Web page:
" Eiders — To be elected next month (March). " Trustees — Messrs. D. Sclanders, T. Renwick, M.D., W. Rogerson, W. Wilkie, W. Gardner, Rev. T. D. Nicholson, J. Mackay, G. M'Rae, R. D. M'lsaac, and A. Hankin. "Presbyterian Ministers in New Zealand — Rev. Thomas D. Nicholson, Nelson ; Rev. Thomas Btirns, Dunedin, Otago; Rev. George Panton, Auckland : sent out by the Free Church of Scotland. Rev. John Inglis, Wellington; Rev. J. Duncan, Manawatu: sent out by the Reformed Church ia Scotland. " The standards of this Church are, the Confession of Faith, and the Catechisms, prepared by the Westminster Assembly of Divines. And this Church adheres to the Free Church of Scotland in her primitive mode of worship, to the testimony of the martyrs who have laid down their lives in defence of her fundamental principles, and for the preservation of her ancient and her noble constitution. And may God grant that no spostacy shall ever arise in this Church from any one doctrine which bears either upon the Cross or the Crown of the Divine Redeemer. " This building would have been of brick, instead of wood, but for the warning given us of the insecurity of brick buildings, by the earthquakes of October, 1848. " Building Committee — Messrs. D. Moore, M. Campbell, W. Dartnall, and J. Watts. "Architect— W, Dartnall. " Builder — Thomas Bright. "Superintendent and Resident Magistrate of Nelson — Mathew Richmond, Esq." The Btone was then laid with all doe solemnity, after which the meeting broke up. In the evening, a very large Tea Party took place in the erection lately put up for the annual examination of the scholars belonging to the Nelson School Society ; after which many of the company adjourned to the adjoining Schoolroom, where several addresses were delivered, calculated to cement the feeling of brotherhood which had been exhibited during the day.

Stcah Communication to Australia and New Zealand. — The beginning of the year 1849, which ia now fast approaching, will be distinguished in the history of this country as the period when a steam communication by way of Egypt and India was established between 'Great Britain and our vast colonies in Australasia. For some months past powerful and well-appointed steamers have been leaving Southampton Water, and wending their way to the Indian Ocean, prepared to convey, or to supply the place of those which may be appointed to convey, mails between Singapore and New South Wales. The gradual progress and extension of steam navigation in the East, from Egypt to India, and from India to China, almost prevent us from estimating the magnificent enterprise which is now about to be completed, In five weeks' time the Government will have entered into contract, probably with one single steam navigation company, for the conveyance of mails eastward for upwards of twelve' thousand miles. Very shortly a letter posted in England, will be delivered ii» about two months afterwards at the antipodes. The ends of the earth may then be said to be united, and the most distant countries known or dreamt Of by the ancient world will only be as resting-places for travellers during a rapid flight across the globe. When the extent and unrivalled fertility af Australia is considered, as well as the suitability of its climate for Englishmen, and the almost exclusive possession of its territory by the English nation, one cannot avoid looking to that country mainly for relief from the overwhelming increase of our population. The establishment, therefore, of a rapid postal communication between the two countries is a matter of primary and immeasurable importance, and, when accomplished, must be attended with beneficial results. It is the want of this, in a great measure, that has hitherto limited the number of emigrants to Australia, and confined emigration to those colonies, in a considerable degree, to the lowest portion of the working classes.- Hitherto, the long and irregular period occupied in the transmission of correspondence between this country and our most distant possessions, has discouraged those from emigrating whose affections have not been blunted by want or poverty. They have known that they would be perpetually harrassed by fear and anxiety about friends and relatives from whom they were separated. But when a postal communication, rapid, frequent, and regular, is established, distance from friends will not be so severely felt. The poorest classes also, finding those above their own rank, whom they have known in this country, disposed to emigrate, and to whom they could look up to in a distant land for either employment, assistance, or protection, will be less unwilling than they now are to leave a place, where both food and labour are scarce, for a spot where they are abundant. Persons of rank, wealth, and influence will shortly be enabled to visit our most distant colonies, and contribute also in some degree to lessen the dislike of emigration. The comforts and luxuries enjoyed on board large and well-appointed steamers, induce wealthy individuals to extend their travels, and in a short time hence persons possessed of money and leisure will be able to pass by the shores of India and China to view the wonders of another hemisphere, without consuming more time or experiencing greater inconvenience than used to be occupied and felt in a summer cruise to the Mediterranean. In a few weeks two lines of steam navaigation will be found branching off eaat and west from this country. The one to Che east will, by means of a branch steamer from Sydney, extend from Southampton to New Zealand, and the other to the west, extending also from Southampton through the Mexican Gulf to the borders of the Pacific Ocean : and at no distant day perhaps *n ocean pathway will be formed which will be formed which will extend around the globe, and be only broken by the Isthmus of Snez and that of Panama. It is consolatory to reflect that, while other nations are fighting for social existence, and preventing an excess of population by fratricidal war, we are bridging over the immensity of the ocean to encourage clamorous and discontented multitude* to fly to a hind of exuberant plenty ; and that, instead of slaughtering men at the barricades, we are enabling them to build up a mighty empire in a distant land, in which they can enjoy every political and social bUuiug.—Daity Newt, Oct. 5.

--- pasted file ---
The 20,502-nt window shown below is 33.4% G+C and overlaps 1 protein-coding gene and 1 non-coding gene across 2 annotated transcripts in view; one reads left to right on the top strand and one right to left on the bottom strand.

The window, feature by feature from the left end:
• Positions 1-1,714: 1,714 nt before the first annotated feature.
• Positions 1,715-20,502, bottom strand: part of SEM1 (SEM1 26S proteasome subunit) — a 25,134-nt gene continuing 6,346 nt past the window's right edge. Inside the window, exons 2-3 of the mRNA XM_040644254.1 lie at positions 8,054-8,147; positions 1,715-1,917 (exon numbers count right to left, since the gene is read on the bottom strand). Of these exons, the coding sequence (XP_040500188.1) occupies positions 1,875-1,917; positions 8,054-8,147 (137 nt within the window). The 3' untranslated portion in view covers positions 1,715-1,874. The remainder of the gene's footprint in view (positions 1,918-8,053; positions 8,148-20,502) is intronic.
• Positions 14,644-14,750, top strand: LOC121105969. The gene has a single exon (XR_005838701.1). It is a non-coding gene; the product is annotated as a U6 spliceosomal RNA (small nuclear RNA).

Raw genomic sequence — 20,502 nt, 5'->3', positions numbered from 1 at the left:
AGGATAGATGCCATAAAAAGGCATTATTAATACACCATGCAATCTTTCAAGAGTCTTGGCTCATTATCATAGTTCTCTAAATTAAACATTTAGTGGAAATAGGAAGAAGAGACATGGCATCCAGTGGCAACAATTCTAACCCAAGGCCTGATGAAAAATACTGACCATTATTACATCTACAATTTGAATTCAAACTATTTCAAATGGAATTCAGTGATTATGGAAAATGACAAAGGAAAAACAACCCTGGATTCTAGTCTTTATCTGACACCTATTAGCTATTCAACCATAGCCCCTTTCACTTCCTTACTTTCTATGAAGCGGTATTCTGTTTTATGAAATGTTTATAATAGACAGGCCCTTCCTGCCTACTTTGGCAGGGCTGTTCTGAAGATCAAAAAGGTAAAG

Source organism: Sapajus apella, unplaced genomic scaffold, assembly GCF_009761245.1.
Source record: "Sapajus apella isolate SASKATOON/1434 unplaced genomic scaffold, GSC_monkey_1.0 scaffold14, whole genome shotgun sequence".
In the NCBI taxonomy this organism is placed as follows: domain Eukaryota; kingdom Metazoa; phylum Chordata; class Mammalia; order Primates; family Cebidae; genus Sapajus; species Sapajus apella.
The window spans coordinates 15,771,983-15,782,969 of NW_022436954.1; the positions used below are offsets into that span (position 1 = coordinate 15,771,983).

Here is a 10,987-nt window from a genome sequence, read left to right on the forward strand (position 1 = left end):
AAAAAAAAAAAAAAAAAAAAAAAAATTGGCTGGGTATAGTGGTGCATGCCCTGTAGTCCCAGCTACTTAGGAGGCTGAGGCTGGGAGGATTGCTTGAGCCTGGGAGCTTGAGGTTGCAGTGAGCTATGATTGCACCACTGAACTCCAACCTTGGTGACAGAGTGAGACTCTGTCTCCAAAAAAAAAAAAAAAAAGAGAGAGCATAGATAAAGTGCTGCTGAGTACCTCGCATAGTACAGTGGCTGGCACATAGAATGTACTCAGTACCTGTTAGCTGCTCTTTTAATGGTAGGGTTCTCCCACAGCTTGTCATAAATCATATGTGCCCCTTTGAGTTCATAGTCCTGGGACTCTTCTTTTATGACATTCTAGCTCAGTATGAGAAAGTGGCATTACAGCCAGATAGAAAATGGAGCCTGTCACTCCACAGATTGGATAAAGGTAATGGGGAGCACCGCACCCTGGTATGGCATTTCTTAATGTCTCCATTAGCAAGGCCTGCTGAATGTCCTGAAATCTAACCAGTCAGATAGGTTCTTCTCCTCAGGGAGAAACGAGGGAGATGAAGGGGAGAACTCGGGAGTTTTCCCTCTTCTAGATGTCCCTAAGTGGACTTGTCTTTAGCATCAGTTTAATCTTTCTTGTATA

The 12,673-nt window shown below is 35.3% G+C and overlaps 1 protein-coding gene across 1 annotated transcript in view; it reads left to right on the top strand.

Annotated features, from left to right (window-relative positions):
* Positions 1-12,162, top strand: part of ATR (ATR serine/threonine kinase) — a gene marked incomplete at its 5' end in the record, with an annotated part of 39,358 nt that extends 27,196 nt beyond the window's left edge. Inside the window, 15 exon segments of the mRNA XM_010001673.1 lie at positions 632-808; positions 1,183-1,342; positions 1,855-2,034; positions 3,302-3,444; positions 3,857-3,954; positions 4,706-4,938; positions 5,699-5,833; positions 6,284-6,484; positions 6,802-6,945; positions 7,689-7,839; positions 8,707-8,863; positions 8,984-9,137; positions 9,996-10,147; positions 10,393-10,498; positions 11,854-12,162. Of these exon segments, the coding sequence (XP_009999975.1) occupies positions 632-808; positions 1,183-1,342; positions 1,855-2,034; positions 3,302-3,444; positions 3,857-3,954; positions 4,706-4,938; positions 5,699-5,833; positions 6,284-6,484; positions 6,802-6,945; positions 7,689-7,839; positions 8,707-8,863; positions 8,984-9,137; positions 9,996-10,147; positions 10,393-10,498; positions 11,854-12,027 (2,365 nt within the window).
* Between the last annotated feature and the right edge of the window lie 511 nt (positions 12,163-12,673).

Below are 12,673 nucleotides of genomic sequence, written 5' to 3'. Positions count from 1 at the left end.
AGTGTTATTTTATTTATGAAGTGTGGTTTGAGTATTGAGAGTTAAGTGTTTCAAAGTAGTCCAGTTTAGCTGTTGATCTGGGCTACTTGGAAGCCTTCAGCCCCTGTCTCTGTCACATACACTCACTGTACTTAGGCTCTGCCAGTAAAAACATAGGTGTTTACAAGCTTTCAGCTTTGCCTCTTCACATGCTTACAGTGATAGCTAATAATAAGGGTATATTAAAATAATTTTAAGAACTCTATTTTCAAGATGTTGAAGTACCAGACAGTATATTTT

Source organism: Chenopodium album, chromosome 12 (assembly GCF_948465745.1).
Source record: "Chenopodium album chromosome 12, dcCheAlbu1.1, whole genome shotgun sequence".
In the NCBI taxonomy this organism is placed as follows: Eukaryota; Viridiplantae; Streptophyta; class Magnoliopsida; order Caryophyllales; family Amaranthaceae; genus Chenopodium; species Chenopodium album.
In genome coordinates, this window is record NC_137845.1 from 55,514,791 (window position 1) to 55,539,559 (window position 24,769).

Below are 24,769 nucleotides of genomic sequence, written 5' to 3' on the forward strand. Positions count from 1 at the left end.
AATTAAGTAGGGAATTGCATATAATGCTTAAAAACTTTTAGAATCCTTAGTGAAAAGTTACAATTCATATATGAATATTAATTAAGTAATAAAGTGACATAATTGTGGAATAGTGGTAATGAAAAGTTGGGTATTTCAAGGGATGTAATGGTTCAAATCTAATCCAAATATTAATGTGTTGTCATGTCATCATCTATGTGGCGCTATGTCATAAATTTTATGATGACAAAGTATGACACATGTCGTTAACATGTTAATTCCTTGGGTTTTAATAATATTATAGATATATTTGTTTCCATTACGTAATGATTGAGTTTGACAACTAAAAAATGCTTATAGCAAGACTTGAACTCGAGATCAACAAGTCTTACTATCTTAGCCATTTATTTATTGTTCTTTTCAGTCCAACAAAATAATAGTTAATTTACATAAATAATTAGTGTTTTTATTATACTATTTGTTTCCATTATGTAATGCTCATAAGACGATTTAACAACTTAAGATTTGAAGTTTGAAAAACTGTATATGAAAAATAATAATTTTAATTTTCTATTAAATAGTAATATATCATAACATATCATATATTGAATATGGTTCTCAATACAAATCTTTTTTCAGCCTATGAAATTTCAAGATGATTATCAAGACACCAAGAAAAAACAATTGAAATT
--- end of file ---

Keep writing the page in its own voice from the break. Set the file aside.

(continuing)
LATEST DATES OP NEWSPAPERS BECEIVED. London Nor. 8 Auckland Jut. as lydney Jan. 10 Pott Nicholson. ... Feb. 14 Adelaide Not. IS HobartTown ....Nor. 33 fart Phillip Not. 24 Launce»ton Not. 8

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LAYING THE FOUNDATION STONE OF THE PRESBYTERIAN CHURCH., Nelson Examiner and New Zealand Chronicle, Volume VIII, Issue 365, 3 March 1849

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LAYING THE FOUNDATION STONE OF THE PRESBYTERIAN CHURCH. Nelson Examiner and New Zealand Chronicle, Volume VIII, Issue 365, 3 March 1849